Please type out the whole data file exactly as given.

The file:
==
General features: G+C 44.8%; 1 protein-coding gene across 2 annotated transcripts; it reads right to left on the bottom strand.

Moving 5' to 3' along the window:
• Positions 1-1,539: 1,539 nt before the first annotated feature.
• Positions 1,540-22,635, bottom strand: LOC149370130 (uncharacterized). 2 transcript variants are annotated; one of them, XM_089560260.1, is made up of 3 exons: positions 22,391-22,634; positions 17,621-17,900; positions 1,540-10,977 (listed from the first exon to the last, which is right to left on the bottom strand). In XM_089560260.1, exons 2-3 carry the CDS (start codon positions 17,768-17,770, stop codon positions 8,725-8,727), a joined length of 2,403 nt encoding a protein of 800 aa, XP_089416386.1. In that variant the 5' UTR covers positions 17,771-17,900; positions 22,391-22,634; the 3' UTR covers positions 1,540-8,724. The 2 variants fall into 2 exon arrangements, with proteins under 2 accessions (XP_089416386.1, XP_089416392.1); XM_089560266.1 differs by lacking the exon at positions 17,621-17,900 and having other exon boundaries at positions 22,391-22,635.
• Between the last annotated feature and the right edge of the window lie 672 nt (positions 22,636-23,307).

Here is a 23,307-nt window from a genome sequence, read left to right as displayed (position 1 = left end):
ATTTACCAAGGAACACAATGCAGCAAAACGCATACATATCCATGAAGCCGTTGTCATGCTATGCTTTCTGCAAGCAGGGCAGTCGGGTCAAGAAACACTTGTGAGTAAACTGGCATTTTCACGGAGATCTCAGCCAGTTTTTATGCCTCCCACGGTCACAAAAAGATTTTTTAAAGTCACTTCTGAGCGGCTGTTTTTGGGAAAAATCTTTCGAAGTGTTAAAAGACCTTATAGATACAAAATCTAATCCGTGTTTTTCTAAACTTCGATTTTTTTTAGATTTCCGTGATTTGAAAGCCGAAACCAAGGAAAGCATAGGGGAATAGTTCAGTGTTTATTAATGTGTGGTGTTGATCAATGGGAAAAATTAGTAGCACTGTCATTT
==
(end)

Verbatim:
General features: G+C 44.8%; 1 protein-coding gene across 2 annotated transcripts; it reads right to left on the bottom strand.

Moving 5' to 3' along the window:
• Positions 1-1,539: 1,539 nt before the first annotated feature.
• Positions 1,540-22,635, bottom strand: LOC149370130 (uncharacterized). 2 transcript variants are annotated; one of them, XM_089560260.1, is made up of 3 exons: positions 22,391-22,634; positions 17,621-17,900; positions 1,540-10,977 (listed from the first exon to the last, which is right to left on the bottom strand). In XM_089560260.1, exons 2-3 carry the CDS (start codon positions 17,768-17,770, stop codon positions 8,725-8,727), a joined length of 2,403 nt encoding a protein of 800 aa, XP_089416386.1. In that variant the 5' UTR covers positions 17,771-17,900; positions 22,391-22,634; the 3' UTR covers positions 1,540-8,724. The 2 variants fall into 2 exon arrangements, with proteins under 2 accessions (XP_089416386.1, XP_089416392.1); XM_089560266.1 differs by lacking the exon at positions 17,621-17,900 and having other exon boundaries at positions 22,391-22,635.
• Between the last annotated feature and the right edge of the window lie 672 nt (positions 22,636-23,307).

Here is a 23,307-nt window from a genome sequence, read left to right as displayed (position 1 = left end):
ATTTACCAAGGAACACAATGCAGCAAAACGCATACATATCCATGAAGCCGTTGTCATGCTATGCTTTCTGCAAGCAGGGCAGTCGGGTCAAGAAACACTTGTGAGTAAACTGGCATTTTCACGGAGATCTCAGCCAGTTTTTATGCCTCCCACGGTCACAAAAAGATTTTTTAAAGTCACTTCTGAGCGGCTGTTTTTGGGAAAAATCTTTCGAAGTGTTAAAAGACCTTATAGATACAAAATCTAATCCGTGTTTTTCTAAACTTCGATTTTTTTTAGATTTCCGTGATTTGAAAGCCGAAACCAAGGAAAGCATAGGGGAATAGTTCAGTGTTTATTAATGTGTGGTGTTGATCAATGGGAAAAATTAGTAGCACTGTCATTT